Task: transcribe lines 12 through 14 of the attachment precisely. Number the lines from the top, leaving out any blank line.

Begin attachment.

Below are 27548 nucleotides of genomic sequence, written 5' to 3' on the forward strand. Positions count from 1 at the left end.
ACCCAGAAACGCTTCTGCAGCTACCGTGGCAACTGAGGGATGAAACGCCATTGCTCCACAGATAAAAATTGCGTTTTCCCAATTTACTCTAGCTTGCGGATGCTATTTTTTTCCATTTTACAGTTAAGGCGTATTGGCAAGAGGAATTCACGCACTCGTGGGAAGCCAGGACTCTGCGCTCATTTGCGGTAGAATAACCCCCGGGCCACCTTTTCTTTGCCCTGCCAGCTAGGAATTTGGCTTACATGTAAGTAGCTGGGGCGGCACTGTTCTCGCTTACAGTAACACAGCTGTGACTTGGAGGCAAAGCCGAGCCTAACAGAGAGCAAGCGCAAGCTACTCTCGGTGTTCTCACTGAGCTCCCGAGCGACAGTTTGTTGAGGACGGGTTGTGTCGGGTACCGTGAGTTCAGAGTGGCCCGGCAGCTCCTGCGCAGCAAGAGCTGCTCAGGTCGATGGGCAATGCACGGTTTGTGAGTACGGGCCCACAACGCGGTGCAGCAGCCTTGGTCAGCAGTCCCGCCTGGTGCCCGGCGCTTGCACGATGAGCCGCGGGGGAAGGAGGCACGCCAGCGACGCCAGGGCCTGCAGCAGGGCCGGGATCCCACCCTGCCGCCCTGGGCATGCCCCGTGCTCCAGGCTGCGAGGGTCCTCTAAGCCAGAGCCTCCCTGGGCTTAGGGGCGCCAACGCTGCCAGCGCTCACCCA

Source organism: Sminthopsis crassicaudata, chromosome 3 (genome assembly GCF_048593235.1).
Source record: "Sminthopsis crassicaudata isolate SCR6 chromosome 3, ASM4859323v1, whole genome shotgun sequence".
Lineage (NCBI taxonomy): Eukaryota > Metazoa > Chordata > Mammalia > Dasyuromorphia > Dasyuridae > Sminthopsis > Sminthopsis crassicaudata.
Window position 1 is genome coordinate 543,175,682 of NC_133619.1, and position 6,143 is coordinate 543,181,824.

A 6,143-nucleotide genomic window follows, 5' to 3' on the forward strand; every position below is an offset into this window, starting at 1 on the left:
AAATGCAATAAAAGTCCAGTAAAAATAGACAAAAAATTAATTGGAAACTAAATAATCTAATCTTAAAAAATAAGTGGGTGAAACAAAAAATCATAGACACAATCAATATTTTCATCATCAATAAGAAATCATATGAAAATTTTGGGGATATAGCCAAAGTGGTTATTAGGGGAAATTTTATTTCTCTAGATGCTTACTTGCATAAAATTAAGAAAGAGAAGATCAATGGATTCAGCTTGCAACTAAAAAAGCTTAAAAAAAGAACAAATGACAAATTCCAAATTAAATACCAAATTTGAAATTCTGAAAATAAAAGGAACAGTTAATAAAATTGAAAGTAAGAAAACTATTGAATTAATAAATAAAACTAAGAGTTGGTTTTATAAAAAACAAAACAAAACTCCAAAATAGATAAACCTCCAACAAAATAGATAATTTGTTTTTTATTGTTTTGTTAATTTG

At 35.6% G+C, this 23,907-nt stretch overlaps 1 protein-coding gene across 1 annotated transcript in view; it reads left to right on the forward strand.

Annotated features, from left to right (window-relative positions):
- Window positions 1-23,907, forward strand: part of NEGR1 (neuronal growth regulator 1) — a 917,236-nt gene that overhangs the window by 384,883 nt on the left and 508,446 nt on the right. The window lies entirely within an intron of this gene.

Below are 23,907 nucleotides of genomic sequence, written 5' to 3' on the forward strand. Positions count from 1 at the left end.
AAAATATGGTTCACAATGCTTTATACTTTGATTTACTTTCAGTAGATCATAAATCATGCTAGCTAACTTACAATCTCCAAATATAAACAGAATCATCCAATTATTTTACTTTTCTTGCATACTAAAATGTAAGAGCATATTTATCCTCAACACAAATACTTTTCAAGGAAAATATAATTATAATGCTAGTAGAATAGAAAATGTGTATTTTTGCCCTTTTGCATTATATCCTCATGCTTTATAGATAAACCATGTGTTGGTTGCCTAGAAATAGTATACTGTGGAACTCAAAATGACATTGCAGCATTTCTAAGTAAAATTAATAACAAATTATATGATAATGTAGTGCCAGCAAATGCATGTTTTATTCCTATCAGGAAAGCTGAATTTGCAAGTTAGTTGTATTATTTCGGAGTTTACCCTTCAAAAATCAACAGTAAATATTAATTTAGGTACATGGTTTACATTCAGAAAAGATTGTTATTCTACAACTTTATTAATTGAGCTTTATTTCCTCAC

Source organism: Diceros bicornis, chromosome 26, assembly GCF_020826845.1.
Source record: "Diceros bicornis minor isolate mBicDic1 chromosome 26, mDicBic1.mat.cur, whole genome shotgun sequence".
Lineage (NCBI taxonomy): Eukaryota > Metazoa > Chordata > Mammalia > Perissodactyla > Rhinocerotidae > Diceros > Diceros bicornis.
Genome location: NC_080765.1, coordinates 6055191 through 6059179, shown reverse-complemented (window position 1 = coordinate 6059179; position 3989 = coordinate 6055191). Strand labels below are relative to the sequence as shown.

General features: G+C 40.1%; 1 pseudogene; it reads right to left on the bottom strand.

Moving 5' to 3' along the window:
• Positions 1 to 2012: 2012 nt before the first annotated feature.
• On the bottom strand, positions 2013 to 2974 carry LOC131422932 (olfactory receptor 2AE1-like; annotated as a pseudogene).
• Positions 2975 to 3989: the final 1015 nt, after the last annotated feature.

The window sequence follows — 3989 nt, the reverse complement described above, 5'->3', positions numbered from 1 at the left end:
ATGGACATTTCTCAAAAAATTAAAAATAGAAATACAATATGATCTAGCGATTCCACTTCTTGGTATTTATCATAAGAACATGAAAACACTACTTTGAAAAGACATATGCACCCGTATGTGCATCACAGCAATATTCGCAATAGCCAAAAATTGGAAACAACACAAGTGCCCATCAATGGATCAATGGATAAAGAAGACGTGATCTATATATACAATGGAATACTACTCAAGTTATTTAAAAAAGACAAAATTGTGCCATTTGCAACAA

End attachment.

Below are 23,907 nucleotides of genomic sequence, written 5' to 3' on the forward strand. Positions count from 1 at the left end.
AAAATATGGTTCACAATGCTTTATACTTTGATTTACTTTCAGTAGATCATAAATCATGCTAGCTAACTTACAATCTCCAAATATAAACAGAATCATCCAATTATTTTACTTTTCTTGCATACTAAAATGTAAGAGCATATTTATCCTCAACACAAATACTTTTCAAGGAAAATATAATTATAATGCTAGTAGAATAGAAAATGTGTATTTTTGCCCTTTTGCATTATATCCTCATGCTTTATAGATAAACCATGTGTTGGTTGCCTAGAAATAGTATACTGTGGAACTCAAAATGACATTGCAGCATTTCTAAGTAAAATTAATAACAAATTATATGATAATGTAGTGCCAGCAAATGCATGTTTTATTCCTATCAGGAAAGCTGAATTTGCAAGTTAGTTGTATTATTTCGGAGTTTACCCTTCAAAAATCAACAGTAAATATTAATTTAGGTACATGGTTTACATTCAGAAAAGATTGTTATTCTACAACTTTATTAATTGAGCTTTATTTCCTCAC

Source organism: Diceros bicornis, chromosome 26, assembly GCF_020826845.1.